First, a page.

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VALPARAISO — Tall ceilings, massive windows and the addition of 2,000 square feet of space are bringing room to grow to the almost-finished floors of Valparaiso City Hall.

With sanding and nailing still going on in the background Monday, City Administrator Bill Oeding discussed the renovations ahead of a ribbon cutting  ceremony on Tuesday.

"We've grown since 1986 in terms of the services we offer, so we had to adjust and to put people in places that made sense," Oeding said.

The century-old building underwent a $4.2 million renovation and expansion project in a 10-month period. Construction started in late November 2018 and will finish up next week. City Hall will officially re-open for operation Oct. 10.

Gariup Construction, of Gary, was awarded the contract for work. The total contract price was $3,587,000 and City Council approved a $3 million, 20-year bond to pay for the project. In addition to the bond, $700,000 from the riverboat fund and $500,000 from the cigarette tax fund were used.

The approximate 17,000-square-foot building served the city as a U.S. Post Office until the mid-1980s. It was purchased by the city, renovated and opened as City Hall in 1986. The old mailboxes are still visible in the building's atrium.

"It was a different time ... and the needs were different," Oeding said, adding the post office was still in the building with for a time.

Just under 2,000 square feet of space was added to the ground floor on the north side of the building where an old loading dock for the post office used to be. The one-story addition houses the new council chambers, which will seat 100 people. 

The building will be fully handicapped accessible once the transformation is completed, including a new elevator which will be installed in less than a month. Several new side entrances, and even the council dais, are equipped with ramps. Larger restrooms and new drinking fountains also add to the accessibility for all.

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The renovation has allowed for seven new conference rooms, compared to just the one City Hall had before.

"Every office is set up for future growth," Oeding said. "As we need more and more space, we've got some cubicles available for those folks. We didn't want to build something where we were at capacity immediately."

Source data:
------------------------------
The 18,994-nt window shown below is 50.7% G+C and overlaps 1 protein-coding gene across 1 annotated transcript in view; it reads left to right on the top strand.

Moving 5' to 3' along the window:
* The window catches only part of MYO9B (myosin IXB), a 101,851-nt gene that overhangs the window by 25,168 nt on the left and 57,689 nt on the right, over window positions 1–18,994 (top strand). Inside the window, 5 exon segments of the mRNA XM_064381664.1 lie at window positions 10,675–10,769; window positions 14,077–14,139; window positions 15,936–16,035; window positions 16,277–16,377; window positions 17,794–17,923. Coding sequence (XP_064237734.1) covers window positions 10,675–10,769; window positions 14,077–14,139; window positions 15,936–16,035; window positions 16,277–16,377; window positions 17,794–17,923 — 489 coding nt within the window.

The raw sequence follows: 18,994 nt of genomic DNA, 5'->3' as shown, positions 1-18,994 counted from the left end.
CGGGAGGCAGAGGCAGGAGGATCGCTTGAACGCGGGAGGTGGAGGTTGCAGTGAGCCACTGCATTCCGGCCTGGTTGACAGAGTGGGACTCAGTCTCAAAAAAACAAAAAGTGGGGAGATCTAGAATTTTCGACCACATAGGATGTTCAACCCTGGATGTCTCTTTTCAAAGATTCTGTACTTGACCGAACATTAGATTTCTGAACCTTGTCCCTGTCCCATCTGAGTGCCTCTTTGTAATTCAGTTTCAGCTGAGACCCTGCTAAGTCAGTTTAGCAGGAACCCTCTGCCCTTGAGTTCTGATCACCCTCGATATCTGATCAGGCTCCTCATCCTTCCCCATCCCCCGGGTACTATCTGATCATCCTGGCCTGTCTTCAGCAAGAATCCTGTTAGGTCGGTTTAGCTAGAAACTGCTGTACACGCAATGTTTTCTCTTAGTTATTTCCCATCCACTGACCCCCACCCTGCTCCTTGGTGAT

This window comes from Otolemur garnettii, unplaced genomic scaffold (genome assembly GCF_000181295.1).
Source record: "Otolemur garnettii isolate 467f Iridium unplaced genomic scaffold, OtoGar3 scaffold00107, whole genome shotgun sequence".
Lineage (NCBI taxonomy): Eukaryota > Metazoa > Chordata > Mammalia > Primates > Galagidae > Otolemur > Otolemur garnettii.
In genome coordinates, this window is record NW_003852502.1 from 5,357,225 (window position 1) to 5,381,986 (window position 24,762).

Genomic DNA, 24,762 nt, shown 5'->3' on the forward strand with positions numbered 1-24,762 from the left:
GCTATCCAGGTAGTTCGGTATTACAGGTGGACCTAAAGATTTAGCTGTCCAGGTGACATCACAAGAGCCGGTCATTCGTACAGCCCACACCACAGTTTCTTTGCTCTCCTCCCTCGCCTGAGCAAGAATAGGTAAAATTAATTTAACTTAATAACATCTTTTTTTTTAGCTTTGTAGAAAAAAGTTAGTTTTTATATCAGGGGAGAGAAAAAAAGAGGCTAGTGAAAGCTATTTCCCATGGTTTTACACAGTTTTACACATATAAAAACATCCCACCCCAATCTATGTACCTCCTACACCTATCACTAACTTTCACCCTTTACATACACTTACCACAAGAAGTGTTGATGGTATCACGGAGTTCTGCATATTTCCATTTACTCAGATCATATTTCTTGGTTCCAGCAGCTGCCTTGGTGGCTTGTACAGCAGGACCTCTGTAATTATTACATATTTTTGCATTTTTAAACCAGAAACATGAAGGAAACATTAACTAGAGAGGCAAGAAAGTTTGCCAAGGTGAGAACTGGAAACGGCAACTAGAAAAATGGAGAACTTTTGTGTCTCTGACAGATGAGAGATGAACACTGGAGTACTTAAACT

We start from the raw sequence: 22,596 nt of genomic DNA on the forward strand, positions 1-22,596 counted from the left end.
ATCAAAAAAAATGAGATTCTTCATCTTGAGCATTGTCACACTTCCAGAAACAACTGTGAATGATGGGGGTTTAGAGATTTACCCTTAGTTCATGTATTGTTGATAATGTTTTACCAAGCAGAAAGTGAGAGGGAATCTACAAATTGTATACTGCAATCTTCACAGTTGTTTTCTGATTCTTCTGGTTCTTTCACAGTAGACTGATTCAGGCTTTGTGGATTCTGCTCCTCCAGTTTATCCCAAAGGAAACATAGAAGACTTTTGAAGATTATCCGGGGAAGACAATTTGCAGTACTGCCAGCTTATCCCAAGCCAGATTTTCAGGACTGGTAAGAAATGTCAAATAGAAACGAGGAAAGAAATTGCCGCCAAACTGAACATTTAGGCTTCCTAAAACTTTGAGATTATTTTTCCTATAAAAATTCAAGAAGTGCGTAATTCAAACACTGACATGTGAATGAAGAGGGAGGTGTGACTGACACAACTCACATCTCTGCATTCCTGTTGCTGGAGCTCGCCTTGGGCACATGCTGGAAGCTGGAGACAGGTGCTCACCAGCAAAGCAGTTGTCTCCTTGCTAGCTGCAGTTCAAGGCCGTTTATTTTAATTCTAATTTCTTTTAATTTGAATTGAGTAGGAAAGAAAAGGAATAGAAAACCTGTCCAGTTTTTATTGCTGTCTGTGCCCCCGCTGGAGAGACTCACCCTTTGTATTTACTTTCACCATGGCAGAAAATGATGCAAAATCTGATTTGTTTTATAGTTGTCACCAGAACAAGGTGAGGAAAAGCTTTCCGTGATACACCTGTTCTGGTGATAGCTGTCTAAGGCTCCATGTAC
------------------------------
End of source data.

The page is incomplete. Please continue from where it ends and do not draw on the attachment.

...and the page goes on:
The lower level of the building was renovated and will house an ever-expanding HR department, new conference rooms and other offices and facilities. Technology upgrades have also been added throughout the building. Oeding said secure door access has been updated and each conference room and council chambers will feature large video screens. 

"You can't add space to (the existing building)," he said, but the space was rearranged with a focus on where people work and how they interact.

The mayor, his executive assistant and the city administrator offices have been left largely unchanged, Oeding said, aside from new paint, lights and carpeting. The old council chambers have been refurbished into the clerk-treasurer's office with a roll-up window to interact with visitors.

"It's been pretty cool to see it all come together," Oeding said. "I think they did a good job."

The inside of the building looks cohesive, but the view from the outside tells a different story. Oeding said this was intentional, as matching materials exactly is difficult. He said the design makes "it stand out, but still look good together."

City Hall employees and services were relocated to Hayes Leonard Elementary School during the project. Oeding said the original plan had been to stay City Hall during the renovations and addition.

However, that would have meant departments making several moves within the building as the project moved through City Hall. Employees also would have had to put up with noise, dust and other nuisances of construction for the 10 months while construction crews worked around them. Oeding said they're "really grateful to the school corporation" which allowed the use of the school during the construction.

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Porter County General Assignment Reporter

Emily covers Porter County news and features for The Times. A transplant from NW Ohio to NWI, Emily loves talking to people and hearing their stories. She graduated from the University of Toledo in 2018 and believes all dogs are good dogs.